Running Nutrition 

Running on empty...literally? 

Melanie Steere, RD 

 

Good nutrition is a big part of being a successful athlete. Just like you wouldn’t drive your car for miles and miles with no gas in the tank, you shouldn’t push your body for miles and miles without fueling it up ahead of time. 

 

Carbohydrates are the body’s best source of fuel during exercise. Good sources of carbohydrates include grains, fruits, vegetables, and legumes (beans). 

 

When eaten, carbohydrates are partially converted to glycogen, which is stored in muscles. During exercise, blood sugar (glucose) levels drop as the muscles demand fuel. The body is able to convert stored glycogen into glucose and release it into the bloodstream. Hypoglycemia (low blood sugar) happens when glycogen and glucose become depleted. Symptoms include:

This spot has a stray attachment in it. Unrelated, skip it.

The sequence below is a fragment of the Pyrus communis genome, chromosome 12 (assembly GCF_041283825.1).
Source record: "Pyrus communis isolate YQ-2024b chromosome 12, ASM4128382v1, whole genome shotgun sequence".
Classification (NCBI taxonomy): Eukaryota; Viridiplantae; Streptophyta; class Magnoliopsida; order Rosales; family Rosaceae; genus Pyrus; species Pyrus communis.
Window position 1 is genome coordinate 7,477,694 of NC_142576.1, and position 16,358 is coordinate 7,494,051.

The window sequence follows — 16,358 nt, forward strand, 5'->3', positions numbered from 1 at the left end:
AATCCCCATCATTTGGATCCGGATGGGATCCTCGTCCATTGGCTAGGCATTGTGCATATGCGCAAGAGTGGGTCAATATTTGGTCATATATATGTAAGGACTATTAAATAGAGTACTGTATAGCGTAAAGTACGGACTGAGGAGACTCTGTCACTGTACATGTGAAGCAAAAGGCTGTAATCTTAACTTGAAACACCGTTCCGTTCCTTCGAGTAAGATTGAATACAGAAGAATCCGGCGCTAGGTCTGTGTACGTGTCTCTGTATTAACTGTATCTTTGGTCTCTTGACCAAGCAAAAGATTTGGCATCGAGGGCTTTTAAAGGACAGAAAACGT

•  Headache 

  •  Dizziness 

  •  Blurred vision 

  •  Anxiety and/or irritability 

  •  Sweating 

  •  Decreased ability to perform 

 

Making good food choices before and after training sessions and competitions will: 

 

  • Delay the onset of fatigue*

  • Promote recovery* 

  • Help your body adapt to workouts* 

  • Help you train longer and at a higher intensity* 

  • Enhance concentration* 

  • Help maintain healthy immune function* 

  • Reduce the chance of injury*

  • Reduce the risk of heat cramps and stomach aches* 

 

Eat right to get the best performance from your body when it matters most! 

 

*”It’s About Eating Right”, Academy of Nutrition and Dietetics

Because every athlete is different, there’s no “one size fits all” approach to the exact foods that will or won’t work best for you. With time and experience, you’ll be able to tailor a pre and post-exercise routine that minimizes GI upset and maximizes performance. Use these guidelines when choosing your pre-race foods:

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